Police are asking witnesses to come forward in the “targeted” daytime shooting of an alleged Vancouver gangster in midtown Toronto, releasing limited information on the suspects, the victim’s criminal past and admitting their investigation is operating within a “vacuum.”
Thirty-five-year-old Sukhvir Singh Deo, known to family and friends as “Sukh,” was gunned down at close range while sitting in a white Range Rover on Cowbell Lane, near the heavily populated Yonge Street and Eglinton Avenue neighbourhood, just before 3 p.m. Tuesday.
Two suspects were seen fleeing the area but police have not provided descriptions of them other than that they were wearing construction vests and fled in a 2001 to 2003 black Honda Civic.
“This was absolutely a targeted shooting,” Homicide Det.-Sgt. Joyce Schertzer told reporters at a news conference Thursday.
“I can tell you that he wasn’t a member of this community, it wasn’t a random shooting, it was targeted.”
Several members of the Deo family, including Sukh, were well-known to police in Metro Vancouver. His brother Harjit Singh Deo was convicted in 2007 for a 2005 kidnapping for ransom in which the victim was held inside the Deo family home in New Westminster.
Sukh Deo made headlines in May when he was escorted out of his courtside seat at a Toronto Raptors playoff game for heckling referees.
A police source told Global News that Deo moved to Ontario in 2013 was known to investigators in Vancouver’s Lower Mainland as being affiliated with the Independent Soldiers gang and was suspected of being involved in cocaine trafficking.
Staff Sgt. Lindsey Houghton, with the B.C. Combined Forces Special Enforcement, told Global News Deo was aligned with several people in leadership positions of the notorious B.C. gang, which extends into the “shell company” criminal organization known as the Wolf Pack.
“People who would self identify as being a part of the Wolf Pack even though they may belong to other gangs such as the Hells Angels, do have a presence in Ontario, they have a presence almost entirely across Canada,” Houghton said.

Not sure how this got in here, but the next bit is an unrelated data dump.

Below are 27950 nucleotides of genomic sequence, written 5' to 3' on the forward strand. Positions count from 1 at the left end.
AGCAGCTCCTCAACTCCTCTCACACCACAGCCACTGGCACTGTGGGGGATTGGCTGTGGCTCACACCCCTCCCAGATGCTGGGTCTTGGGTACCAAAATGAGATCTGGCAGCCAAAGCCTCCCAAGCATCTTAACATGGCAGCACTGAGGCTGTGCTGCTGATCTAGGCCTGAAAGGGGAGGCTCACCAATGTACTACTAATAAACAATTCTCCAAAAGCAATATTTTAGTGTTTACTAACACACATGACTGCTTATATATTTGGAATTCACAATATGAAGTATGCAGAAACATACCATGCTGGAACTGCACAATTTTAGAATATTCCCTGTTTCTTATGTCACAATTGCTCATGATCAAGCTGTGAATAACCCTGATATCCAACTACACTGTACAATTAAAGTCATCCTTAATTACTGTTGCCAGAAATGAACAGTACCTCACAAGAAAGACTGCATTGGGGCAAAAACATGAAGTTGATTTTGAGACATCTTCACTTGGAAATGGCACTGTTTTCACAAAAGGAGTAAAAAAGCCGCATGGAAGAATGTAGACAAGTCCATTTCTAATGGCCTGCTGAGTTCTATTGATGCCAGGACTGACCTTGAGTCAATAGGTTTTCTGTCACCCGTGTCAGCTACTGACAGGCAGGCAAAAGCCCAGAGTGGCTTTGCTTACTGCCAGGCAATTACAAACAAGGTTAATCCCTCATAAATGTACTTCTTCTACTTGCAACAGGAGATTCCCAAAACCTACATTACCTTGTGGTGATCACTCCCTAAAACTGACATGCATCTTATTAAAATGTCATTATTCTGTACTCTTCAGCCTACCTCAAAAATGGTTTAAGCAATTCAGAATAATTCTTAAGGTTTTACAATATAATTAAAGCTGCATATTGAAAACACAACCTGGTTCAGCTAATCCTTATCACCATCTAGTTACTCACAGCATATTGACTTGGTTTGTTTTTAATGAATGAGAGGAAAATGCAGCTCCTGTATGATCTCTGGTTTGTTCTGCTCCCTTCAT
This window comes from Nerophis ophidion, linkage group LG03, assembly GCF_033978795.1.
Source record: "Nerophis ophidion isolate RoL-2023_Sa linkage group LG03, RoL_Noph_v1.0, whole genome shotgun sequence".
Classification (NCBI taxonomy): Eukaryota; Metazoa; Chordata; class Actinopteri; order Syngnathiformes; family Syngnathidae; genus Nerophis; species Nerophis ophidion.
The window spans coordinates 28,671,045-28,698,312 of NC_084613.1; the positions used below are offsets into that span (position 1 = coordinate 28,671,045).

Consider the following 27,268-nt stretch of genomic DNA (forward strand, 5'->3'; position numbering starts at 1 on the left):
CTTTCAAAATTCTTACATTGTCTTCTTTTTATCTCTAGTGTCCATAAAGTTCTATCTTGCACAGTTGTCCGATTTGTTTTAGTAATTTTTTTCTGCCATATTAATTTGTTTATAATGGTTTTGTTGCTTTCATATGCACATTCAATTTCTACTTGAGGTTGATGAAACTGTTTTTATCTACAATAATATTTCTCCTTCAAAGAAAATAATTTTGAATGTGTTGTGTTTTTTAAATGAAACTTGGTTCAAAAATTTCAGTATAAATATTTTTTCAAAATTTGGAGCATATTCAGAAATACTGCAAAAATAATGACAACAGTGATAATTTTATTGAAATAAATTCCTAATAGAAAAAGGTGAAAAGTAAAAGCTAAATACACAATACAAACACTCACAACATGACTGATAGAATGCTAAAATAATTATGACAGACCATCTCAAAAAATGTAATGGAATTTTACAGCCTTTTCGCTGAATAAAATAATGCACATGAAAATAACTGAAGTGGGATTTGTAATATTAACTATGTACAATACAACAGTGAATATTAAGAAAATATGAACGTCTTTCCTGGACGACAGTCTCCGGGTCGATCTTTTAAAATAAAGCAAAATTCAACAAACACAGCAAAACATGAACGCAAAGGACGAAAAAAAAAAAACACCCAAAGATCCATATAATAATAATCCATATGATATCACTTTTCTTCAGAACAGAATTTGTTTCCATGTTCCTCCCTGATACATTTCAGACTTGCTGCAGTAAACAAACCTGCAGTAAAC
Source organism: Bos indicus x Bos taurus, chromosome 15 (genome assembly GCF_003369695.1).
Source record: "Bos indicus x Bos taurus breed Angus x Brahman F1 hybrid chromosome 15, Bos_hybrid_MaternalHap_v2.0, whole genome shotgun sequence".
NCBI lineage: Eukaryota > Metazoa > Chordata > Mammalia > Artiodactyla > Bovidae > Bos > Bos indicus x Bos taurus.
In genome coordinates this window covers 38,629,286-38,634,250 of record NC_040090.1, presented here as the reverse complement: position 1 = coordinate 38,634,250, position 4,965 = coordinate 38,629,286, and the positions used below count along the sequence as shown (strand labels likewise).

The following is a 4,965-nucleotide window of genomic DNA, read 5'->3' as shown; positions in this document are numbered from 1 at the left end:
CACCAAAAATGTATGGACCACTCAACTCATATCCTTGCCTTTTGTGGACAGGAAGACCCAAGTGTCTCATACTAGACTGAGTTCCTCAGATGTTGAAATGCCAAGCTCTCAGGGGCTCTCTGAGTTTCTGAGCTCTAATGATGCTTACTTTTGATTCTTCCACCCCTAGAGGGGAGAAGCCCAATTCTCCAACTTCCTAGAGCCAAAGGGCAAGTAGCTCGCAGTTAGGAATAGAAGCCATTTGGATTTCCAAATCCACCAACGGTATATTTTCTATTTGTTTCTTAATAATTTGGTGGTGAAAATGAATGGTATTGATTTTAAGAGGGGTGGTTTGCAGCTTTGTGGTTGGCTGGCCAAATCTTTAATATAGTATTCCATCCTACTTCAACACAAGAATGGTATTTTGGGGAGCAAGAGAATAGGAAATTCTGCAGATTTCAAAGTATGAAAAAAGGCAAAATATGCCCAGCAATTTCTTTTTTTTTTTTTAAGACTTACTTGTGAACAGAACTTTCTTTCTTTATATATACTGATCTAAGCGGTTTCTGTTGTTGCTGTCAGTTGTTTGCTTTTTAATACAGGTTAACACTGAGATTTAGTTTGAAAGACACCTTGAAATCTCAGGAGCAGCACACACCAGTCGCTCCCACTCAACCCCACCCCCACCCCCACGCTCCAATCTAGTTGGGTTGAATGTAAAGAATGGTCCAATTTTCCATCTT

“If history tells us anything, especially here in British Columbia, when we have individuals — no matter where they are placed on the gang hierarchy if you will — any time one of them is a victim of violence, whether its murder or attempt on their life, in the past 10 years we’ve seen tit for tat reprisals.”
Houghton said that police in B.C. regularly work closely with other police jurisdictions across the country in targeting violent gangs like the Independent Soldiers and Wolf Pack, adding that they had been “very actively communicating with them on sharing intelligence.”
“I can tell you that he was known to police. All I can say is he had no prior contact with the Toronto Police Service, but that he was known to the police,” Schertzer said in response to questions about Deo’s gang affiliations.
“At this time and point in the investigation this is all that I’m prepared to release to the public and I understand that we’re operating in somewhat of a vacuum but I would really like and appreciate information on this vehicle.”
Schertzer said Deo was visiting friends or “socializing” at the time of the shooting and he was pronounced dead at the scene by paramedics.
Deo’s father, Parminder Singh Deo, is also wanted in an Interpol warrant from India with charges including narcotic drug smuggling, forgery, thefts, and criminal conspiracy.
A statement from the family said that they were going through a “difficult time” and that they were “shattered” by his death.
“There have been many things written and said about Sukh alleging all manner of things that are not true,” the statement read.
“To his family, he was a loving son, a loving brother and a loving husband and father of two very young children.”
Schertzer echoed the previous statement of 53 Division Unit Commander Supt. Reuben Stroble, who called the shooting in the “quiet” midtown neighbourhood “shocking.”
“We’ve had great cooperation from the public so far and we’re hoping through your help that cooperation can continue,” Stroble said Thursday.
“This individual was not known to the Toronto Police Service, we have no investigations, no history with him, he is new to us. So, again, any information that we’ve received, I mean you’ve mentioned Vancouver, this is the same type of information that we’re now starting to gather that’s again all new to us.”
An image of the Honda Civic the suspects escaped the area in was released and Schertzer said the car was identifiable because it had “distinctive rims” that were once popular among car owners but are no longer common.
“We have downloaded hours and hours of video and accessed a number of different CCTV cameras in the area depicting different angles. We’re still analyzing that video,” she said.
“For the time being, I wanted to release this while it’s still maybe fresh in the minds of some potential witnesses if they saw this vehicle or know of a vehicle. … if I had a plate number I’d probably be releasing it.”
Schertzer said witnesses can upload video and images they had recorded at the scene of the shooting to investigators directly via Toronto police’s website, in addition to contacting 53 Division, homicide detectives or Crime Stoppers anonymously.